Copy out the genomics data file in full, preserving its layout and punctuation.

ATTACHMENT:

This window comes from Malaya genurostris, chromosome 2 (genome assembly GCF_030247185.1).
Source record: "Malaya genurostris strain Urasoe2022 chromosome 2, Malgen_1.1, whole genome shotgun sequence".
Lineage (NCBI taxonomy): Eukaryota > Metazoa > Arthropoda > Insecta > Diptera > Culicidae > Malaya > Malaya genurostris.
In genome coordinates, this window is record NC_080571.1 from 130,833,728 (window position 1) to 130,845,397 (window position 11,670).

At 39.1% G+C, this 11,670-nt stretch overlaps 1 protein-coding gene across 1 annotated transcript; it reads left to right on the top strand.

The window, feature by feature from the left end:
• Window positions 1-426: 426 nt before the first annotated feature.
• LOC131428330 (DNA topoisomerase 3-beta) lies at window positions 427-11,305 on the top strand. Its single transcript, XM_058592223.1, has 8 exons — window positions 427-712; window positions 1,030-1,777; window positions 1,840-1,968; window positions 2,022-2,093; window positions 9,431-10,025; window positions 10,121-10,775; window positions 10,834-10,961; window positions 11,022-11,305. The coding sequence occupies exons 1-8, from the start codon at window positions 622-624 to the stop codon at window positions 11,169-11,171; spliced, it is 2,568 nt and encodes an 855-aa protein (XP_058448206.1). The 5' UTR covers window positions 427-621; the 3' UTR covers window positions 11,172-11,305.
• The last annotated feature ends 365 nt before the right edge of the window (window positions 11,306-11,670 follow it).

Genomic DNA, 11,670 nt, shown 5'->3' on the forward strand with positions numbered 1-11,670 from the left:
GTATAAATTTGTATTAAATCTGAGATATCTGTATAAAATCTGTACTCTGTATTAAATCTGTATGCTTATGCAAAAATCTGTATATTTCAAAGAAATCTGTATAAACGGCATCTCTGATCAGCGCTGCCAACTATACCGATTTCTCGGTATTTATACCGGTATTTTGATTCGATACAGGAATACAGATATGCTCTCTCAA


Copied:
This window comes from Malaya genurostris, chromosome 2 (genome assembly GCF_030247185.1).
Source record: "Malaya genurostris strain Urasoe2022 chromosome 2, Malgen_1.1, whole genome shotgun sequence".
Lineage (NCBI taxonomy): Eukaryota > Metazoa > Arthropoda > Insecta > Diptera > Culicidae > Malaya > Malaya genurostris.
In genome coordinates, this window is record NC_080571.1 from 130,833,728 (window position 1) to 130,845,397 (window position 11,670).

At 39.1% G+C, this 11,670-nt stretch overlaps 1 protein-coding gene across 1 annotated transcript; it reads left to right on the top strand.

The window, feature by feature from the left end:
• Window positions 1-426: 426 nt before the first annotated feature.
• LOC131428330 (DNA topoisomerase 3-beta) lies at window positions 427-11,305 on the top strand. Its single transcript, XM_058592223.1, has 8 exons — window positions 427-712; window positions 1,030-1,777; window positions 1,840-1,968; window positions 2,022-2,093; window positions 9,431-10,025; window positions 10,121-10,775; window positions 10,834-10,961; window positions 11,022-11,305. The coding sequence occupies exons 1-8, from the start codon at window positions 622-624 to the stop codon at window positions 11,169-11,171; spliced, it is 2,568 nt and encodes an 855-aa protein (XP_058448206.1). The 5' UTR covers window positions 427-621; the 3' UTR covers window positions 11,172-11,305.
• The last annotated feature ends 365 nt before the right edge of the window (window positions 11,306-11,670 follow it).

Genomic DNA, 11,670 nt, shown 5'->3' on the forward strand with positions numbered 1-11,670 from the left:
GTATAAATTTGTATTAAATCTGAGATATCTGTATAAAATCTGTACTCTGTATTAAATCTGTATGCTTATGCAAAAATCTGTATATTTCAAAGAAATCTGTATAAACGGCATCTCTGATCAGCGCTGCCAACTATACCGATTTCTCGGTATTTATACCGGTATTTTGATTCGATACAGGAATACAGATATGCTCTCTCAA